In the shadow of calls for restrictions on gun ownership in the U.S. amid recent massacres, the Supreme Court today overturned a New York State law that restricted the carrying of handguns outside the home and ruled that it violates the Constitution.
The law stipulated that those seeking to obtain a license to carry a concealed handgun while outside their home present a “proper cause” that justifies it. In a lawsuit filed by Brandon Koch and Robert Nash against New York authorities after their license application was denied, they claimed the state “prevents law-abiding citizens from obtaining a license.”
On the other hand, representatives of the State of New York claimed that the two received a permit to carry weapons for shooting and hunting training away from inhabited places and that Koch only held a permit to carry weapons on the way to and from work. According to them, the two “did not demonstrate a non-speculative need to carry a gun in almost any public place.”
The six conservative judges in the court used their majority to rule today that New York State law is unconstitutional because it does not allow law-abiding citizens to implement the Second Amendment and carry weapons outside their homes for self-defense. This is the most significant ruling of the Supreme Court in the field of weapons rights for more than a decade.
The ruling, written by veteran Justice Clarence Thomas, states that “the application of other constitutional rights does not require individuals to show government officials a particular special need.” “The Second Amendment to the Constitution which grants the right to bear arms in public for self-defense is not different,” the ruling said, noting that the Second Amendment to the Constitution does not make a distinction between the right to bear arms indoors and carrying weapons outdoors.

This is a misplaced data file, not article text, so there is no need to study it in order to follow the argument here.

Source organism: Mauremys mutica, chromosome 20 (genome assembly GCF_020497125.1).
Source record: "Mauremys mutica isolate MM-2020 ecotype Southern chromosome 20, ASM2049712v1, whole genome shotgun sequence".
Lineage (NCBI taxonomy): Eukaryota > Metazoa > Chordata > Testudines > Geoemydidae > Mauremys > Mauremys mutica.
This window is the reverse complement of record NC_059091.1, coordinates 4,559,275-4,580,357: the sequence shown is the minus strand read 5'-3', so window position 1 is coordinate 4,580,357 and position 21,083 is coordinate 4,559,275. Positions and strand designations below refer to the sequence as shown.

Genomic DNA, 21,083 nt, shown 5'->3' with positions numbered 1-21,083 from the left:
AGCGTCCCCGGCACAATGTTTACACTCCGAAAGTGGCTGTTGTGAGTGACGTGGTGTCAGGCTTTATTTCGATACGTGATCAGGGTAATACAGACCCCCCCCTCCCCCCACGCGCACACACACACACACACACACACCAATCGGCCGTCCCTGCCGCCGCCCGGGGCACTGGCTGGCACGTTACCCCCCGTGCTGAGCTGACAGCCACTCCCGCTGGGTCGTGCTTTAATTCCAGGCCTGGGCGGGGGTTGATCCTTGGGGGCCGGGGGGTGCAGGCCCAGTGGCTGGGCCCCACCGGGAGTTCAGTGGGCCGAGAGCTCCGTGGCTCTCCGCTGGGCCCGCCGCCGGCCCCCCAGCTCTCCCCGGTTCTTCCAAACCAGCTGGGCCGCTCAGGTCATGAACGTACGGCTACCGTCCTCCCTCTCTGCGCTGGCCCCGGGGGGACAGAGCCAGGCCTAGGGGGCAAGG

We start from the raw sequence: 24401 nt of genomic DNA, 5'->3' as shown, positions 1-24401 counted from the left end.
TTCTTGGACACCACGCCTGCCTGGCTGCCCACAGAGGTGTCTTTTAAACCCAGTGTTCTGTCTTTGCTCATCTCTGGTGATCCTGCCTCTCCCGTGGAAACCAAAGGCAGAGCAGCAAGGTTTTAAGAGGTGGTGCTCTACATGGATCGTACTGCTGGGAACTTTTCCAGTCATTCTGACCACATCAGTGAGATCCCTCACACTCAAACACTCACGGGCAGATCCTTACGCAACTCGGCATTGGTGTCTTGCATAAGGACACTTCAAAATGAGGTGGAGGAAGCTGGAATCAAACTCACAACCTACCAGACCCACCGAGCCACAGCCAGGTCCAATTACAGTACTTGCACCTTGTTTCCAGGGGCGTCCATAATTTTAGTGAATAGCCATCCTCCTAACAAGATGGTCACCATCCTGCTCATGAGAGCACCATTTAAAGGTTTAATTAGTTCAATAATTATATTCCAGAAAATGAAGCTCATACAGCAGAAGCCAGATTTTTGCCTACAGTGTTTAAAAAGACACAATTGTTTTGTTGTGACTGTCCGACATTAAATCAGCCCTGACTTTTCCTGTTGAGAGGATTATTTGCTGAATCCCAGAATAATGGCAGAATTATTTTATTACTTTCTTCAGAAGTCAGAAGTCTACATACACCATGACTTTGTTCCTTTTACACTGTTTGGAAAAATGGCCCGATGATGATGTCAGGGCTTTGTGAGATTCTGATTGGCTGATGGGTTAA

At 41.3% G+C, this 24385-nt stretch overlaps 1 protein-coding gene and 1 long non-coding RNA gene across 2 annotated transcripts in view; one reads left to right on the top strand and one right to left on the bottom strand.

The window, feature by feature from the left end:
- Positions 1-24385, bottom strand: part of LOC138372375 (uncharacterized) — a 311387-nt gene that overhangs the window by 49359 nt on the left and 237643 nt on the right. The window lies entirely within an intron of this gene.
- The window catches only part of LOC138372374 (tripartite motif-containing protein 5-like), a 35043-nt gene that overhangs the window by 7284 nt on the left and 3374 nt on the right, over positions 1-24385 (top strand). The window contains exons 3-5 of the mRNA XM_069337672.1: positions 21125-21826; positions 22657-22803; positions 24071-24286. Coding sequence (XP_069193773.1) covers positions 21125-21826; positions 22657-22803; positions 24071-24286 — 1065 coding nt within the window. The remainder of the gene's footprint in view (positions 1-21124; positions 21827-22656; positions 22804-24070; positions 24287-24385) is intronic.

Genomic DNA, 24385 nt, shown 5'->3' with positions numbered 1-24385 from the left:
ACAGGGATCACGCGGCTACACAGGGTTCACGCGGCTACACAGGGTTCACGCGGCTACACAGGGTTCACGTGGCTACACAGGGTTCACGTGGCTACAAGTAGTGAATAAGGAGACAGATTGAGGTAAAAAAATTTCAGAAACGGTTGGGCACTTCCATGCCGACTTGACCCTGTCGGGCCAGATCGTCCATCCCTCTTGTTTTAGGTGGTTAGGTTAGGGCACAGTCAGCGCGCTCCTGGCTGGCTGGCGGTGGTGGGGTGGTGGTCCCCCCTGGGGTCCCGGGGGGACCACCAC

Similar laws also exist in California, Hawaii, Maryland, Massachusetts, New Jersey and Rhode Island, but the judges made it clear that the ruling “does not prevent states from imposing licensing requirements for carrying a gun for self-defense.” “The decision does not affect existing licensing regimes in 43 countries,” the ruling said.
On the other hand, the three liberal judges opposed the repeal of the law. Judge Stephen Breyer, who is retiring after 28 years in the judiciary, mentioned a series of shooting attacks, including the recent massacre of the racist shooting attack in which ten blacks were murdered in a Buffalo supermarket and the murder of 19 children and two teachers at a Yuvaldi elementary school in Texas.
“The question before us deals with the extent to which the Second Amendment prevents democratically elected representatives from addressing the serious issue of gun violence,” Brier wrote in the minority opinion. “And yet, the court preferred to answer this question without discussing the nature of the problem or its severity.”
New York Gov. Kathy Hochul made it clear she would respond to the ruling, which she called “absolutely shocking.” She noted that she is considering convening a special session of the State House of Representatives and that she has already formulated a draft proposal for new legislation that she will try to promote.